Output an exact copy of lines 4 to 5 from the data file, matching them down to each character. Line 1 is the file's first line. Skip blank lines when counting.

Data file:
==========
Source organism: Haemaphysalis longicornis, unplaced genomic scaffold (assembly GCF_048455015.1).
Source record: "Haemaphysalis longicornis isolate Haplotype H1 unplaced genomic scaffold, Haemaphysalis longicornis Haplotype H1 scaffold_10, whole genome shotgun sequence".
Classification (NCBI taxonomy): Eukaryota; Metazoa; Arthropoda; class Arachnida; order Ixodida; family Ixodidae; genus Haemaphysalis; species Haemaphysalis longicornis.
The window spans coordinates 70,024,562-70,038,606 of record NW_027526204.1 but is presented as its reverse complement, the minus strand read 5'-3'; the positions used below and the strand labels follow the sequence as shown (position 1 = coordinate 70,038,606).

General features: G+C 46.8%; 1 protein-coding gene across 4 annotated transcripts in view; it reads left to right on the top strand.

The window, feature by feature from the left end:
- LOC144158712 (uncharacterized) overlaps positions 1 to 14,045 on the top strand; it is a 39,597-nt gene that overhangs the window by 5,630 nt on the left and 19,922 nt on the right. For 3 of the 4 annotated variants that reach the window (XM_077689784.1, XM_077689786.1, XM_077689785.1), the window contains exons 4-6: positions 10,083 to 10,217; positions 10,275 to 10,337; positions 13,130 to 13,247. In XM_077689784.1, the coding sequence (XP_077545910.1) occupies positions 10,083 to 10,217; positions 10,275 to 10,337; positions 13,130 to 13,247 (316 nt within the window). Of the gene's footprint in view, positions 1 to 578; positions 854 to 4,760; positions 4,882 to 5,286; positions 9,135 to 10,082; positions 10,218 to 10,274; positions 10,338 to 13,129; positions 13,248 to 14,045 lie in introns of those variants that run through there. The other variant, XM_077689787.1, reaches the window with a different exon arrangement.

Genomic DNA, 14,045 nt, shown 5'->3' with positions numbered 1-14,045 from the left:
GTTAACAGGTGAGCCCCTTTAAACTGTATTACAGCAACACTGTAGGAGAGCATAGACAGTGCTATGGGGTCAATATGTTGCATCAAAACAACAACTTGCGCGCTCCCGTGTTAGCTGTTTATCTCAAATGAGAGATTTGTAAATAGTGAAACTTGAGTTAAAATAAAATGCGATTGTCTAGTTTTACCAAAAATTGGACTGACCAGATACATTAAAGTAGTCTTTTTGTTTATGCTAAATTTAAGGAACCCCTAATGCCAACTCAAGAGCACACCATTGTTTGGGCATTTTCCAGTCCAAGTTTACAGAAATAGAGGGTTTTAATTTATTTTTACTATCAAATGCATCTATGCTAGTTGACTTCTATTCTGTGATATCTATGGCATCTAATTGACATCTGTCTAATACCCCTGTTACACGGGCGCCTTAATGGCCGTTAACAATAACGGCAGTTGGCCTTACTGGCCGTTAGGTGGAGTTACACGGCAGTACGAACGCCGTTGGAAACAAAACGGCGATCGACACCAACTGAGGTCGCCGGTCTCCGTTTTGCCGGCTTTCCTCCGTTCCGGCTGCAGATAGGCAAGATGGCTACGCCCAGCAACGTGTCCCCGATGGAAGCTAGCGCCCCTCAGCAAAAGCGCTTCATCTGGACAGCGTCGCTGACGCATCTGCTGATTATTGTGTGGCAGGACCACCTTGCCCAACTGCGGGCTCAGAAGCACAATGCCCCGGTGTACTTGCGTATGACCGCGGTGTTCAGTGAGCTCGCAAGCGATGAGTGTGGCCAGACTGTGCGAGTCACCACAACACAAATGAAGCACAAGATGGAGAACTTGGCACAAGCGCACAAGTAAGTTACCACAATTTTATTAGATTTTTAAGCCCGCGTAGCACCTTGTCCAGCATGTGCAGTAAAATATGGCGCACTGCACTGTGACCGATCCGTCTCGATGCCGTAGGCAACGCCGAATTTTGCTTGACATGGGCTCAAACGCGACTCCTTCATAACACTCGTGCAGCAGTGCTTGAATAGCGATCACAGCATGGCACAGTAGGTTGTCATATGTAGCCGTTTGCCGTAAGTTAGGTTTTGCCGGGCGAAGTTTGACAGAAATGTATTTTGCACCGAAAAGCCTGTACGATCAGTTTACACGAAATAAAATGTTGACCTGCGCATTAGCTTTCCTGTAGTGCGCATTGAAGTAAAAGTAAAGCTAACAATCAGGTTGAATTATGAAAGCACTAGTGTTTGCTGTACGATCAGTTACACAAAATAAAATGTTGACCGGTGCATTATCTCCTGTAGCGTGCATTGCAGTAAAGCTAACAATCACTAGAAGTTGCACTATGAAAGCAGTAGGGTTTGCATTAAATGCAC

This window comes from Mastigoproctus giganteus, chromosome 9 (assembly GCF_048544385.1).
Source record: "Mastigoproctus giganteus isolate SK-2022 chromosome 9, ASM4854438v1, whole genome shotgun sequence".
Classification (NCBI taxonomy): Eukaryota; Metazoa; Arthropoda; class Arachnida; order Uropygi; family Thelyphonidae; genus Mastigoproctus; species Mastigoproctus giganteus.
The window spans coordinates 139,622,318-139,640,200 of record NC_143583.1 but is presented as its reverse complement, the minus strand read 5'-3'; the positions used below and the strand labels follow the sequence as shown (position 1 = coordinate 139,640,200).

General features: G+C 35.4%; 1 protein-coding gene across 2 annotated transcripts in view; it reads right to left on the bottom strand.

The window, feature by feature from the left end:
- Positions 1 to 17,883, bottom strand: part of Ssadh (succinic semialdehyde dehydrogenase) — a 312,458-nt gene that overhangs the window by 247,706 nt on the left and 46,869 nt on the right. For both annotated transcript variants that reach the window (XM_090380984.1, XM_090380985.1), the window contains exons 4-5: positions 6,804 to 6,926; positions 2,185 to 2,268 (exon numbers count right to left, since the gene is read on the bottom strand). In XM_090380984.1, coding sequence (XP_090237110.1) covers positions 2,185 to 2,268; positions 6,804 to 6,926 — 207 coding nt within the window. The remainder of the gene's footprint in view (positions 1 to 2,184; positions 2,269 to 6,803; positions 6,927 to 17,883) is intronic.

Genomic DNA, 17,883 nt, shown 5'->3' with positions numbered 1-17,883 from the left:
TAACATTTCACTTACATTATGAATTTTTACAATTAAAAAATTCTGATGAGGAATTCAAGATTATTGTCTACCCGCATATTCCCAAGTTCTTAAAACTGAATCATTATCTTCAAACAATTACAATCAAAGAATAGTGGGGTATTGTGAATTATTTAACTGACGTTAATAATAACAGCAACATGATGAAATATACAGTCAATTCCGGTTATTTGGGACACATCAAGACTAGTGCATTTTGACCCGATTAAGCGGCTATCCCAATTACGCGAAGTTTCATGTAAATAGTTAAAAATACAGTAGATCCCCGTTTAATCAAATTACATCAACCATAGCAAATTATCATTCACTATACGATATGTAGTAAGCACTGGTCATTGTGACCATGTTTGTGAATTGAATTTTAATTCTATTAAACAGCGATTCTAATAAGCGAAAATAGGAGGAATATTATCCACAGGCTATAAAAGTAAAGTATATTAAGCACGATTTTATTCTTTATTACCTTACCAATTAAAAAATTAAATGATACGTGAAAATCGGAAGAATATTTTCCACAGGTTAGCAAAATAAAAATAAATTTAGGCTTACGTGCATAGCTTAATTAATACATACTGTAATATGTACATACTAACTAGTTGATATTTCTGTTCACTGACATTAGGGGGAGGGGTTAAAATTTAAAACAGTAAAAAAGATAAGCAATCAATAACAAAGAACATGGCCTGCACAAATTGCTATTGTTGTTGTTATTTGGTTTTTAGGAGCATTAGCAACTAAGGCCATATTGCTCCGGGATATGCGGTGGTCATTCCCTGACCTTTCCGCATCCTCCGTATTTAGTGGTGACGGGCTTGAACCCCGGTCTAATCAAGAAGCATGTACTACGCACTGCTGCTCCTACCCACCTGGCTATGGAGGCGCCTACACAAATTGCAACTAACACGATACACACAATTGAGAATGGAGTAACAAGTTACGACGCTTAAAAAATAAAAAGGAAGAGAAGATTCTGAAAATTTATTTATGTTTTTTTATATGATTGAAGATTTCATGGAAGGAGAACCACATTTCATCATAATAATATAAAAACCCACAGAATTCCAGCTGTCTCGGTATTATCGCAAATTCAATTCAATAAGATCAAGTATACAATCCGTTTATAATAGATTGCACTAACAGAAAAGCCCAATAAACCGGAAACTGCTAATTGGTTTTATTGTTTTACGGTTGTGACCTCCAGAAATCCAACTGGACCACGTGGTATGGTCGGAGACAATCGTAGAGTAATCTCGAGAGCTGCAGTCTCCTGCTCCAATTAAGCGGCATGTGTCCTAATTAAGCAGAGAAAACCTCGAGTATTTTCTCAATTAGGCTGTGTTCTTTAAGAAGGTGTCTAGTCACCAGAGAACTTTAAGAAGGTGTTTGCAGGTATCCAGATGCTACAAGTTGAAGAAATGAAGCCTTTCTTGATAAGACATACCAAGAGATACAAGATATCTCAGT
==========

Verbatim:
The window spans coordinates 70,024,562-70,038,606 of record NW_027526204.1 but is presented as its reverse complement, the minus strand read 5'-3'; the positions used below and the strand labels follow the sequence as shown (position 1 = coordinate 70,038,606).

General features: G+C 46.8%; 1 protein-coding gene across 4 annotated transcripts in view; it reads left to right on the top strand.